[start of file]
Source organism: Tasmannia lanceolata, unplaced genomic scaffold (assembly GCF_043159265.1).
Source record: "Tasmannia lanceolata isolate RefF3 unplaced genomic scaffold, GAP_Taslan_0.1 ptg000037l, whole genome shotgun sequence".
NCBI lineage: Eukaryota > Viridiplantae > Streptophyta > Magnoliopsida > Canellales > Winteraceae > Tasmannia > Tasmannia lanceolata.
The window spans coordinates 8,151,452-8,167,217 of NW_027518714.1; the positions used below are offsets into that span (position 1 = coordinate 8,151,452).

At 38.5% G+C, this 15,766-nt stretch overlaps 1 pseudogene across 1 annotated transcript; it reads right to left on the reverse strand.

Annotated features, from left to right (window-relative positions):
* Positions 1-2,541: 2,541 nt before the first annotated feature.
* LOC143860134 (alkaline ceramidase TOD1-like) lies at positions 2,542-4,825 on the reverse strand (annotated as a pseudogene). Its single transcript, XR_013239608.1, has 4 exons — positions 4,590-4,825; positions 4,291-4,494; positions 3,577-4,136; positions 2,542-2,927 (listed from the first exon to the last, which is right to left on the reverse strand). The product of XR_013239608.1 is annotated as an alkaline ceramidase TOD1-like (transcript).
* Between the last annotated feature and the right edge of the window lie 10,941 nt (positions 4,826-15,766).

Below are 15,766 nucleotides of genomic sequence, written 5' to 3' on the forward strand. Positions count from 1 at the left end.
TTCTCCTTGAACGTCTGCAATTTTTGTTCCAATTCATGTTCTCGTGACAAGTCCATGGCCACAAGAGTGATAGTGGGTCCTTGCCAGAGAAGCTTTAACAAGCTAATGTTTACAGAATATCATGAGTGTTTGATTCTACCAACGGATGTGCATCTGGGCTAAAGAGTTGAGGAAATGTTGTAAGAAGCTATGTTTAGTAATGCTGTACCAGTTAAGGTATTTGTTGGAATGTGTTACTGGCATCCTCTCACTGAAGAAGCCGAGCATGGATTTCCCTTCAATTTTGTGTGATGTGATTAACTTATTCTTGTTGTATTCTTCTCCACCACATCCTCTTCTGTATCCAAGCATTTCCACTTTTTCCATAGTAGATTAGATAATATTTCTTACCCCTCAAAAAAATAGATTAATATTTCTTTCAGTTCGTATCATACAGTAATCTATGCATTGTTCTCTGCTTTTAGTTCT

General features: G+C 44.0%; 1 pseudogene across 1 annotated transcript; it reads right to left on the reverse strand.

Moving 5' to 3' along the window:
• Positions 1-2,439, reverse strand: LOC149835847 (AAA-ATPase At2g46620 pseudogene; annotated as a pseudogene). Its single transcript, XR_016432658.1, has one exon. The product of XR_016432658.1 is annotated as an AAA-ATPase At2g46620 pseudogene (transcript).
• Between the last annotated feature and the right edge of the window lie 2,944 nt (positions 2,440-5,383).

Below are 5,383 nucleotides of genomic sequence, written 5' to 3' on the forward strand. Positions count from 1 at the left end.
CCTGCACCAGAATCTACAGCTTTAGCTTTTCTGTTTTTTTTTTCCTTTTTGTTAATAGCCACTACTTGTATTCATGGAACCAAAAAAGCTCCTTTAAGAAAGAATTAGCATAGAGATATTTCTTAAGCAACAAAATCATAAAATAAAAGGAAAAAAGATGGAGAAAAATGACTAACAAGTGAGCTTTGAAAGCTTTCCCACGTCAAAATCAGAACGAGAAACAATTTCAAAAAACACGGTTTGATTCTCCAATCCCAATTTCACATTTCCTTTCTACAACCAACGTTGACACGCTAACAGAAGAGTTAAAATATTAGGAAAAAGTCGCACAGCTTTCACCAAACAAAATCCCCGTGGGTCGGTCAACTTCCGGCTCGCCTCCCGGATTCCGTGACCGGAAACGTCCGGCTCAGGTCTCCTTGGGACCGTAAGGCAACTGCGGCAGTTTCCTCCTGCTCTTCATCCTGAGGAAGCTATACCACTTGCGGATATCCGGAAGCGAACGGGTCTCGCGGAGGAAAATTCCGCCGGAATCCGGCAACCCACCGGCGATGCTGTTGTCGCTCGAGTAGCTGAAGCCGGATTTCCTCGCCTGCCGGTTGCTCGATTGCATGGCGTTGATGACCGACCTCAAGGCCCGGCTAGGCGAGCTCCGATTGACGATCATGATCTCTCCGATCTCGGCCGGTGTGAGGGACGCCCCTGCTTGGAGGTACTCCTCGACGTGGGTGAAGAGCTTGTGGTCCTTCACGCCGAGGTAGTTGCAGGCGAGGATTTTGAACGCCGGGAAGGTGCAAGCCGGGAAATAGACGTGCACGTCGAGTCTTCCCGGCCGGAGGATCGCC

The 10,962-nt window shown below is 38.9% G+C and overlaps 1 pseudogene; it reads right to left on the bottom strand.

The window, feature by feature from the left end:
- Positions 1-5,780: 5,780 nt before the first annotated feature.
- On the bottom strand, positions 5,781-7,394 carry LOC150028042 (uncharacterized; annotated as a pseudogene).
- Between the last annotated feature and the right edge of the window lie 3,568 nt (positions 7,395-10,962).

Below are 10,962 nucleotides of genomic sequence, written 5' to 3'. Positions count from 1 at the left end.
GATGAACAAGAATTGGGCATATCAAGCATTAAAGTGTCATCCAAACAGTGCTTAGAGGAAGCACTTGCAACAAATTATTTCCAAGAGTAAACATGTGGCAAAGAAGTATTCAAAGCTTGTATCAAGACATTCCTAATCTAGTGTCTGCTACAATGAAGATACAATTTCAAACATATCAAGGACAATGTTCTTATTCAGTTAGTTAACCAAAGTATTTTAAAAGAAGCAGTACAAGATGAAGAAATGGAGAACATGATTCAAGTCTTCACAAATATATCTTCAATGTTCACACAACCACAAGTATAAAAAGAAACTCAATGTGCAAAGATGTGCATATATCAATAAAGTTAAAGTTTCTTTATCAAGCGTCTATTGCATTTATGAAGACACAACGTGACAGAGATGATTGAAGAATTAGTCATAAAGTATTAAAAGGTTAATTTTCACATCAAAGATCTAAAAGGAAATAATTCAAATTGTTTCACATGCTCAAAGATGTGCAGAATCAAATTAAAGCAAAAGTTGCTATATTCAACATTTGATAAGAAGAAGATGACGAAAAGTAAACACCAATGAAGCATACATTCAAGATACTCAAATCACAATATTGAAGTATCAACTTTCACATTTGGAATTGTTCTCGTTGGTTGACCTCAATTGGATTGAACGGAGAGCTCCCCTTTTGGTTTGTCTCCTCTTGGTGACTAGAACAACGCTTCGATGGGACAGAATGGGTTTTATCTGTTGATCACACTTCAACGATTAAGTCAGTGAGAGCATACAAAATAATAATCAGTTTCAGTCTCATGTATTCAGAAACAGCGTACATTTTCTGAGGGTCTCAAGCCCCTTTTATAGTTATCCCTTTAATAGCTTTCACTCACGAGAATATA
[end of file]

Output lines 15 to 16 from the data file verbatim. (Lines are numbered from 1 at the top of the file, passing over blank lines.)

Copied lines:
• Between the last annotated feature and the right edge of the window lie 2,944 nt (positions 2,440-5,383).

Below are 5,383 nucleotides of genomic sequence, written 5' to 3' on the forward strand. Positions count from 1 at the left end.